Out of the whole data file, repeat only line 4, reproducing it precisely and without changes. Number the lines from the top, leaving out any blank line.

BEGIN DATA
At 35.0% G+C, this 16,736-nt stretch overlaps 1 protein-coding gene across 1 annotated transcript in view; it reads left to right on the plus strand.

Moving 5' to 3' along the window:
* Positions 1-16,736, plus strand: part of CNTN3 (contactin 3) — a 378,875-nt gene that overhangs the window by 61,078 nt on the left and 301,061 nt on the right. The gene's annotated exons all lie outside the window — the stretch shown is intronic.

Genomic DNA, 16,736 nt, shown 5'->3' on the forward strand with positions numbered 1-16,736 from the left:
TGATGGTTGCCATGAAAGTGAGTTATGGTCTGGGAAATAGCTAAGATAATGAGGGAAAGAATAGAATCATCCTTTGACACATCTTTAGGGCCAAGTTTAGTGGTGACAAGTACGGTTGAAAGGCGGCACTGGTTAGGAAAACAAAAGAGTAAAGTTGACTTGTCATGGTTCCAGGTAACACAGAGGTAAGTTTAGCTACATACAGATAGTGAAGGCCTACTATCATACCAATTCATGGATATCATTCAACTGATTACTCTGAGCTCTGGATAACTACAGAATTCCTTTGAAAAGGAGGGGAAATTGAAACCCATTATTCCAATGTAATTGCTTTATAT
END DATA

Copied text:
Genomic DNA, 16,736 nt, shown 5'->3' on the forward strand with positions numbered 1-16,736 from the left: